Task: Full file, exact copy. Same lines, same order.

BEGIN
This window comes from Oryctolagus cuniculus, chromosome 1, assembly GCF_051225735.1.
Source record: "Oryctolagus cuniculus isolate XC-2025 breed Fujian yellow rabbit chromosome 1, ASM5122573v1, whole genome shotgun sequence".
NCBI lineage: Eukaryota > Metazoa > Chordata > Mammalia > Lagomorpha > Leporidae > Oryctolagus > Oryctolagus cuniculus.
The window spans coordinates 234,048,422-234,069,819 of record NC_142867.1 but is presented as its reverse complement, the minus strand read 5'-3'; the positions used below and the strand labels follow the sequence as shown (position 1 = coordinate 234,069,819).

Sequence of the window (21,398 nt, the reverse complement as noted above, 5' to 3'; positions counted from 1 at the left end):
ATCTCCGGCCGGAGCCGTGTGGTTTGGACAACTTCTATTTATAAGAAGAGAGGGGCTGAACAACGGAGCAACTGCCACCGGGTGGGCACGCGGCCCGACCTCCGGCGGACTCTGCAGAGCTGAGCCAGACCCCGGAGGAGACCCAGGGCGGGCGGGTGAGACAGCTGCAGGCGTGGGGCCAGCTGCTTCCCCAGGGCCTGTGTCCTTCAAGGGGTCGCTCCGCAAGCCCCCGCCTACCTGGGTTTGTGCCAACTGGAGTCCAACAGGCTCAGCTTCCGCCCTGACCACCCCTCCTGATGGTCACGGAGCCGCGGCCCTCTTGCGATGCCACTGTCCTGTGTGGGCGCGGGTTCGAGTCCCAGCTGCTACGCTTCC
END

This window comes from Oryctolagus cuniculus, chromosome 1, assembly GCF_051225735.1.
Source record: "Oryctolagus cuniculus isolate XC-2025 breed Fujian yellow rabbit chromosome 1, ASM5122573v1, whole genome shotgun sequence".
NCBI lineage: Eukaryota > Metazoa > Chordata > Mammalia > Lagomorpha > Leporidae > Oryctolagus > Oryctolagus cuniculus.
The window spans coordinates 234,048,422-234,069,819 of record NC_142867.1 but is presented as its reverse complement, the minus strand read 5'-3'; the positions used below and the strand labels follow the sequence as shown (position 1 = coordinate 234,069,819).

Sequence of the window (21,398 nt, the reverse complement as noted above, 5' to 3'; positions counted from 1 at the left end):
ATCTCCGGCCGGAGCCGTGTGGTTTGGACAACTTCTATTTATAAGAAGAGAGGGGCTGAACAACGGAGCAACTGCCACCGGGTGGGCACGCGGCCCGACCTCCGGCGGACTCTGCAGAGCTGAGCCAGACCCCGGAGGAGACCCAGGGCGGGCGGGTGAGACAGCTGCAGGCGTGGGGCCAGCTGCTTCCCCAGGGCCTGTGTCCTTCAAGGGGTCGCTCCGCAAGCCCCCGCCTACCTGGGTTTGTGCCAACTGGAGTCCAACAGGCTCAGCTTCCGCCCTGACCACCCCTCCTGATGGTCACGGAGCCGCGGCCCTCTTGCGATGCCACTGTCCTGTGTGGGCGCGGGTTCGAGTCCCAGCTGCTACGCTTCC